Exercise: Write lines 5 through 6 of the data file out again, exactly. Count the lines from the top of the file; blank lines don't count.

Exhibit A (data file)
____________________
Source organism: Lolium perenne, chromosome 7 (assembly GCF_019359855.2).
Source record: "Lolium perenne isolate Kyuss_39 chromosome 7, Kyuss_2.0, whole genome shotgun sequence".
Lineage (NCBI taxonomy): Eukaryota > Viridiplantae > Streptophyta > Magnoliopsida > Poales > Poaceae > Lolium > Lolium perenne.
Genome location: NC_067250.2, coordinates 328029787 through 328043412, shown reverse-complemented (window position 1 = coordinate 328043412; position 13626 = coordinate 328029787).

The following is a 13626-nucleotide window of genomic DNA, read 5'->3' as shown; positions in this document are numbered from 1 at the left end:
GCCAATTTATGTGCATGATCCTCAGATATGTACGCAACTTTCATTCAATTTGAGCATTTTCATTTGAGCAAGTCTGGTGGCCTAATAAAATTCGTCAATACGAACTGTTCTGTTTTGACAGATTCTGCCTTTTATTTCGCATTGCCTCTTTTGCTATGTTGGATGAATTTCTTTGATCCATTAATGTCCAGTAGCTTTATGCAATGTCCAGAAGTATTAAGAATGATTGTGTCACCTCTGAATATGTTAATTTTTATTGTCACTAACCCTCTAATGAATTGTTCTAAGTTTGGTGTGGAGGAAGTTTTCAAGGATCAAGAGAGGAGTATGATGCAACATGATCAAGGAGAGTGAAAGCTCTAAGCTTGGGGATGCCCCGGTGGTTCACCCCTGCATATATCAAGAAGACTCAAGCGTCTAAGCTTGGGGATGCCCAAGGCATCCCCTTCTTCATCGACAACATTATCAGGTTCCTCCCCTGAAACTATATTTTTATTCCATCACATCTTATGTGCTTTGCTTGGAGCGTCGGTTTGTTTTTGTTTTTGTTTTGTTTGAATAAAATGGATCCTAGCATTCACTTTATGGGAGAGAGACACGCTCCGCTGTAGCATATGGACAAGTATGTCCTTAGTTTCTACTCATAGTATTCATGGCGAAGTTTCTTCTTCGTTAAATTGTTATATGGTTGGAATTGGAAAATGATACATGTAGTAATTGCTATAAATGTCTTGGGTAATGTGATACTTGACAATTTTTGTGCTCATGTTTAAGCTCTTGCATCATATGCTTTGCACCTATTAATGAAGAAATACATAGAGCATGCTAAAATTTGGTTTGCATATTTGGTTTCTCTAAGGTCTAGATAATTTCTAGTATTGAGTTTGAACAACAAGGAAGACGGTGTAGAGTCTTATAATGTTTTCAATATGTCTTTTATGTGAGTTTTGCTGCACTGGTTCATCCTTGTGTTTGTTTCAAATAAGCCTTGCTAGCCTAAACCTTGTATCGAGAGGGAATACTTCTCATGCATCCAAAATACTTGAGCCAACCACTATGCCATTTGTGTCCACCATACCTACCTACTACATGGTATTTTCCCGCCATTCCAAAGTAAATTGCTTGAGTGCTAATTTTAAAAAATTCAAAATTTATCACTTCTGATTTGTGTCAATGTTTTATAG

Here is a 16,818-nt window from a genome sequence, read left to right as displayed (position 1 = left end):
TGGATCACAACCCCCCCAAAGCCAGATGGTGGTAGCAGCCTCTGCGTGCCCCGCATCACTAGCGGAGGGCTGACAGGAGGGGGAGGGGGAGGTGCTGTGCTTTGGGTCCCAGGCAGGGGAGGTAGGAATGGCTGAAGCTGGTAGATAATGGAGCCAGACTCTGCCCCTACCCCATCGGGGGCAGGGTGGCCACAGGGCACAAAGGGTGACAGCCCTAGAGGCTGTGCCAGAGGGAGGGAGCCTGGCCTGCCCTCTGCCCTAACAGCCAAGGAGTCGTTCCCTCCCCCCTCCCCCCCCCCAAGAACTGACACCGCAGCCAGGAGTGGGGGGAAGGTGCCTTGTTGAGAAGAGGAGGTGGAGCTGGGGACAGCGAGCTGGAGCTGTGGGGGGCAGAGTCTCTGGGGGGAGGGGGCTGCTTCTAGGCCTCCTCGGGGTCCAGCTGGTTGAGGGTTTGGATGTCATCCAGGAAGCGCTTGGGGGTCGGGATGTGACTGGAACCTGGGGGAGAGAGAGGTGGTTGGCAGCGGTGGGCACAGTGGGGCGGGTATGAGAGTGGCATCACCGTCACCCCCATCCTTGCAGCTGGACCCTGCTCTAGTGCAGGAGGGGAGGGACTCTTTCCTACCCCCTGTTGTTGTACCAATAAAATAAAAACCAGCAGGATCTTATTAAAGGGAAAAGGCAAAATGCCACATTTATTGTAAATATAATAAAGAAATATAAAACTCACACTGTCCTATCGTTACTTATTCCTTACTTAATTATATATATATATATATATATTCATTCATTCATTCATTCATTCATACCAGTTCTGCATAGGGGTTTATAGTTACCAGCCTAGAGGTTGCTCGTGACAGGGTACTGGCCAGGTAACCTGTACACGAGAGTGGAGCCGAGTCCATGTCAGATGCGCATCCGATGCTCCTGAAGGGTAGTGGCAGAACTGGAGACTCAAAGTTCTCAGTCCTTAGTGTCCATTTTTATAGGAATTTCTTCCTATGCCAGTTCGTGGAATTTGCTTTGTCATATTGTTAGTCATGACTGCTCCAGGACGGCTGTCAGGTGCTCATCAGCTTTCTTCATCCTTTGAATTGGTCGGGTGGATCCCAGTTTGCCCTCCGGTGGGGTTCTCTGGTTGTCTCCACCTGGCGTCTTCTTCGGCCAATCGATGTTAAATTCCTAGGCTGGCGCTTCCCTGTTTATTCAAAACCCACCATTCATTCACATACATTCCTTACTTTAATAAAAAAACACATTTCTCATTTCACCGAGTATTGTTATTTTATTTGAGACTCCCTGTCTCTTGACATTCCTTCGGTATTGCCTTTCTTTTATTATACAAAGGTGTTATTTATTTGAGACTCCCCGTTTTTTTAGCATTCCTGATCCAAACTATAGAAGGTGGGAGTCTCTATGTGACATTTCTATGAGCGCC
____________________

The following is a 13626-nucleotide window of genomic DNA, read 5'->3' as shown; positions in this document are numbered from 1 at the left end:
GCCAATTTATGTGCATGATCCTCAGATATGTACGCAACTTTCATTCAATTTGAGCATTTTCATTTGAGCAAGTCTGGTGGCCTAATAAAATTCGTCAATACGAACTGTTCTGTTTTGACAGATTCTGCCTTTTATTTCGCATTGCCTCTTTTGCTATGTTGGATGAATTTCTTTGATCCATTAATGTCCAGTAGCTTTATGCAATGTCCAGAAGTATTAAGAATGATTGTGTCACCTCTGAATATGTTAATTTTTATTGTCACTAACCCTCTAATGAATTGTTCTAAGTTTGGTGTGGAGGAAGTTTTCAAGGATCAAGAGAGGAGTATGATGCAACATGATCAAGGAGAGTGAAAGCTCTAAGCTTGGGGATGCCCCGGTGGTTCACCCCTGCATATATCAAGAAGACTCAAGCGTCTAAGCTTGGGGATGCCCAAGGCATCCCCTTCTTCATCGACAACATTATCAGGTTCCTCCCCTGAAACTATATTTTTATTCCATCACATCTTATGTGCTTTGCTTGGAGCGTCGGTTTGTTTTTGTTTTTGTTTTGTTTGAATAAAATGGATCCTAGCATTCACTTTATGGGAGAGAGACACGCTCCGCTGTAGCATATGGACAAGTATGTCCTTAGTTTCTACTCATAGTATTCATGGCGAAGTTTCTTCTTCGTTAAATTGTTATATGGTTGGAATTGGAAAATGATACATGTAGTAATTGCTATAAATGTCTTGGGTAATGTGATACTTGACAATTTTTGTGCTCATGTTTAAGCTCTTGCATCATATGCTTTGCACCTATTAATGAAGAAATACATAGAGCATGCTAAAATTTGGTTTGCATATTTGGTTTCTCTAAGGTCTAGATAATTTCTAGTATTGAGTTTGAACAACAAGGAAGACGGTGTAGAGTCTTATAATGTTTTCAATATGTCTTTTATGTGAGTTTTGCTGCACTGGTTCATCCTTGTGTTTGTTTCAAATAAGCCTTGCTAGCCTAAACCTTGTATCGAGAGGGAATACTTCTCATGCATCCAAAATACTTGAGCCAACCACTATGCCATTTGTGTCCACCATACCTACCTACTACATGGTATTTTCCCGCCATTCCAAAGTAAATTGCTTGAGTGCTAATTTTAAAAAATTCAAAATTTATCACTTCTGATTTGTGTCAATGTTTTATAG